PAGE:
Observed Counterintelligence & Security Practices of MS-13 – Forward Observer Shop

Observed Counterintelligence & Security Practices of MS-13

In late January 2016, Federal, state and local law enforcement were involved in the arrests of dozens of MS-13 gang members in Boston, MA.  (MS-13 stands for Mara Salvatrucha, which roughly means fear the El Salvadorian gang.  MS-13 was started in Los Angeles in the 1980s, numbers about 6,000 in the U.S., and still consists mainly of El Salvadorian nationals, immigrants, or their descendants.)

[wcm_nonmember] …

This content is for members only.  To continue reading, please log in or subscribe here. [/wcm_nonmember]

[wcm_restrict plan =”fo-osint”]

According to the indictment (download) filed on 26 January 2016, the gang employed a series of counterintelligence and security measures designed to defeat infiltration.  Here are four observations about those security practices.

  1.  They had a system whereby recruits became prospective members (called “paros”), were assigned a sponsor/mentor from the gang, and were observed for a period of months or years before becoming an associate (or “chequeo”).  The chequeo process could take another period of months or years, until the chequeo was required to murder a member of a rival gang, among other things, before becoming a “homeboy” which is a fully-vested member of the gang.  The MS-13 members would vote for or against granting membership into their clique.  (Analyst Comment: This period of time and testing is to limit the access of recruits who hadn’t been vetted.  Gradual access after testing is a popular operations security measure.)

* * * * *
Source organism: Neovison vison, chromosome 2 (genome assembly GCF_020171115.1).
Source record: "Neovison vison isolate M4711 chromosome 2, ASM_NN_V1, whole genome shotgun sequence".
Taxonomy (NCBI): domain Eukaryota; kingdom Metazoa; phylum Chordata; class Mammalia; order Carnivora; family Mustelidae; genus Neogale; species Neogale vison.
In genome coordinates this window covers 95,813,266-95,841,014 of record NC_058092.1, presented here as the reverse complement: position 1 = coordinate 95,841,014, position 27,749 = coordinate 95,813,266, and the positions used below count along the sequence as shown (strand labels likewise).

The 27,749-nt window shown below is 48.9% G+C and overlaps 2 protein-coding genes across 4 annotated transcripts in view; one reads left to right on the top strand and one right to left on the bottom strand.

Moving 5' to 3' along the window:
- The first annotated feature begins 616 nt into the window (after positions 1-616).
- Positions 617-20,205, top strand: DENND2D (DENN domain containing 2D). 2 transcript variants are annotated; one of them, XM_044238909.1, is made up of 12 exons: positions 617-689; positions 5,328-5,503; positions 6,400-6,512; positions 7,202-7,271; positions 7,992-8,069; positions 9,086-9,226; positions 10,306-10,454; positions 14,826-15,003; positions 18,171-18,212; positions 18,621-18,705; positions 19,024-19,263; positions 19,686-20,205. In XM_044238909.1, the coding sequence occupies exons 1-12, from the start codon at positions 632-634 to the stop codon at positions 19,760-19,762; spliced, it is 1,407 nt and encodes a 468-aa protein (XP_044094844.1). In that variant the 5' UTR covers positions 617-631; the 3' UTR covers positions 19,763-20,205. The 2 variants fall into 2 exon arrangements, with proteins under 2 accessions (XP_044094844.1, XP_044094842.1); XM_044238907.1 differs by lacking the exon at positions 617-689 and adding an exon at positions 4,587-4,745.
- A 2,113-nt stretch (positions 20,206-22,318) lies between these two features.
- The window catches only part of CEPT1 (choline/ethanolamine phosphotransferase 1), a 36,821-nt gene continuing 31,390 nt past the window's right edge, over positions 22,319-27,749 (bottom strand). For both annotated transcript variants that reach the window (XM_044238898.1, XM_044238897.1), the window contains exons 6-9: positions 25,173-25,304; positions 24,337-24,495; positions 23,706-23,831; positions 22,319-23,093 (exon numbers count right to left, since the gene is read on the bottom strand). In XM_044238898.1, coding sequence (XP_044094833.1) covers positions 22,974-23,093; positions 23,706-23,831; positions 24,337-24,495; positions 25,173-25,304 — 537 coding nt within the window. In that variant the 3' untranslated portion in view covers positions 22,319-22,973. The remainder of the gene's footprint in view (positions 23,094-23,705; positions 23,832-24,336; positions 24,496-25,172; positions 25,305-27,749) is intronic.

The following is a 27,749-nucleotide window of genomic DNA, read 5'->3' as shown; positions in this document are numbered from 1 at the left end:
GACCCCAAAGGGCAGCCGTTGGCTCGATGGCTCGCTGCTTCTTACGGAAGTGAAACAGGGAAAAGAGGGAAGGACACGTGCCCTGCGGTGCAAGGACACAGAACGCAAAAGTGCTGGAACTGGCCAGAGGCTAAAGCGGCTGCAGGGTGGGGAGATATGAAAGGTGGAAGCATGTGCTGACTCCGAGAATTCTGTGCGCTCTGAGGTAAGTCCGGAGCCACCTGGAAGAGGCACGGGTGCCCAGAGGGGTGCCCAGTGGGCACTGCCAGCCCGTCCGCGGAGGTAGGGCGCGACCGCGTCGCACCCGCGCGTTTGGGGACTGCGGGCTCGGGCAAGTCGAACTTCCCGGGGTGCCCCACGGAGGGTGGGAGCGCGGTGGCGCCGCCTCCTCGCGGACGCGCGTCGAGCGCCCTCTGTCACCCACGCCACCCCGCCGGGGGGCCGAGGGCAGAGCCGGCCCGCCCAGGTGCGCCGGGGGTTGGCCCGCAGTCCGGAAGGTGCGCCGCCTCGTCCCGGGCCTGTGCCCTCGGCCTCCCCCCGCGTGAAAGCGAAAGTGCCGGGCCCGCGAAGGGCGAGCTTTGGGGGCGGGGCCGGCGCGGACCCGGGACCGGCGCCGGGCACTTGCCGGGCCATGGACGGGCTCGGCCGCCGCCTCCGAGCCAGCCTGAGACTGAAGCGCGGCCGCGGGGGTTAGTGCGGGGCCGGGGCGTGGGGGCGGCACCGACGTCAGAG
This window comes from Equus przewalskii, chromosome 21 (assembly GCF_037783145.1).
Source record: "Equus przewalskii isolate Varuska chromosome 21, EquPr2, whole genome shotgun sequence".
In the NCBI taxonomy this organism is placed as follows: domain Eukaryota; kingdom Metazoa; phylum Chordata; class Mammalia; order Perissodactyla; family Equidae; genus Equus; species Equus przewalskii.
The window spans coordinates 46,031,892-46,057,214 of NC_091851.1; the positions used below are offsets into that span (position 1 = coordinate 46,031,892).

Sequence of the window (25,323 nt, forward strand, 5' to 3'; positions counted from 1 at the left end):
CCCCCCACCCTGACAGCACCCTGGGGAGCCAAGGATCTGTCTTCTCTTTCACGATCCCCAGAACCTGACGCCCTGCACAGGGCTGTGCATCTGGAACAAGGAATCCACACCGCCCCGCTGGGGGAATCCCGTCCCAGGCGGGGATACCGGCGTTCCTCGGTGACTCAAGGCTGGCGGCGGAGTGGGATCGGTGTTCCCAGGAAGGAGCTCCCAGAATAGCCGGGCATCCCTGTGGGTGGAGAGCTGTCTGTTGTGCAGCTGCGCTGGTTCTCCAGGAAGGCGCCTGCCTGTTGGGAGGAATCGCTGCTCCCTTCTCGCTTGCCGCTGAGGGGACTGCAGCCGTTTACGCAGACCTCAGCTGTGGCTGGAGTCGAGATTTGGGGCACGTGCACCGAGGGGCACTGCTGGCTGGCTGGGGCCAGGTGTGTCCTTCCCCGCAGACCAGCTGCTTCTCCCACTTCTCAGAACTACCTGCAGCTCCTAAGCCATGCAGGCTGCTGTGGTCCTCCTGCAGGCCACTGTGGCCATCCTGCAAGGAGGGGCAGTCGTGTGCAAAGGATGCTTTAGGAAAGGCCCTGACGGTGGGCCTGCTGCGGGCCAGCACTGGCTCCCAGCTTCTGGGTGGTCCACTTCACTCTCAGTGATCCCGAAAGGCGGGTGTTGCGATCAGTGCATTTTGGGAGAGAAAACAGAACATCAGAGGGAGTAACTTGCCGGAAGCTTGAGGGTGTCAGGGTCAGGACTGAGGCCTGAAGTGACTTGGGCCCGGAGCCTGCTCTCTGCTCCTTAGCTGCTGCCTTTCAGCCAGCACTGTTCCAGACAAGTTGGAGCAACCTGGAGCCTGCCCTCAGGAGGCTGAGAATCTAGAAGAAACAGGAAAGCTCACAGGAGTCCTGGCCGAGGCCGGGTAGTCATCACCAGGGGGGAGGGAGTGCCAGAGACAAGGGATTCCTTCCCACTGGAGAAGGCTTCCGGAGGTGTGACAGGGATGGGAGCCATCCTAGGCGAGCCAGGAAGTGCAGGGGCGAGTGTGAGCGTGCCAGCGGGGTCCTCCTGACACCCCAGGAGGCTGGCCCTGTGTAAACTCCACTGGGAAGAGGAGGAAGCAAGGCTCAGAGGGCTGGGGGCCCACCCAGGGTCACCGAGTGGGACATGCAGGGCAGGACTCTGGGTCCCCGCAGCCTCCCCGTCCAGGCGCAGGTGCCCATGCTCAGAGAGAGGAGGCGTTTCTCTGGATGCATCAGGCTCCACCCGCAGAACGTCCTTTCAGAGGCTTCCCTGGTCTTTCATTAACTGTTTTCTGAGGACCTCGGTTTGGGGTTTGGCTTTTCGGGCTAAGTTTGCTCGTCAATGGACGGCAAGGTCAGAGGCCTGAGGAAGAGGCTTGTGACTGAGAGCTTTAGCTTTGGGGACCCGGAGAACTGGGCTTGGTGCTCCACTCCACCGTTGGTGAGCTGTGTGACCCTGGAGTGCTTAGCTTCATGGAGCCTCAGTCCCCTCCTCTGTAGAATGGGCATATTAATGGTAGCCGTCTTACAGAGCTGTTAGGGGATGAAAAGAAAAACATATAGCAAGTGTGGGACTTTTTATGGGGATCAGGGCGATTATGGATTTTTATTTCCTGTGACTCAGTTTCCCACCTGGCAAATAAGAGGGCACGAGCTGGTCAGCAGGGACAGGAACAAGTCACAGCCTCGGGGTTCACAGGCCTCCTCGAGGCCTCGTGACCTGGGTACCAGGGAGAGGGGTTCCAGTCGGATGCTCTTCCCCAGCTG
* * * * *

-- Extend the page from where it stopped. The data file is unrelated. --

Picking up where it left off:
2. During the investigation that prompted their arrests, some MS-13 clique leaders (called “palabras”) instructed their members to carry bike chains with a lock instead of a knife or firearm, and avoid indicating gang involvement through their clothing.  (AC: As the indictment explains, this was to avoid being noticed and stopped by law enforcement.)
  3. Once initiated into MS-13, members were given gang nicknames and only knew each other by a nickname, instead of a real name.  (AC: This is a security tactic similar to a codename.  In the event that a gang member was arrested, he couldn’t provide the real names of his associates to law enforcement because he wouldn’t even know the real names.)
  4. MS-13 members regularly used violence and the threat of violence against those they suspected were cooperating with law enforcement, as well as witnesses who would testify in court against them.

Photo via ELLLL

Mike Shelby is a former military intelligence NCO and contract intelligence analyst. He spent three years in Iraq and Afghanistan and is now the intelligence and warfare researcher at Forward Observer.

Leave a Reply

Your email address will not be published. Required fields are marked *

Name *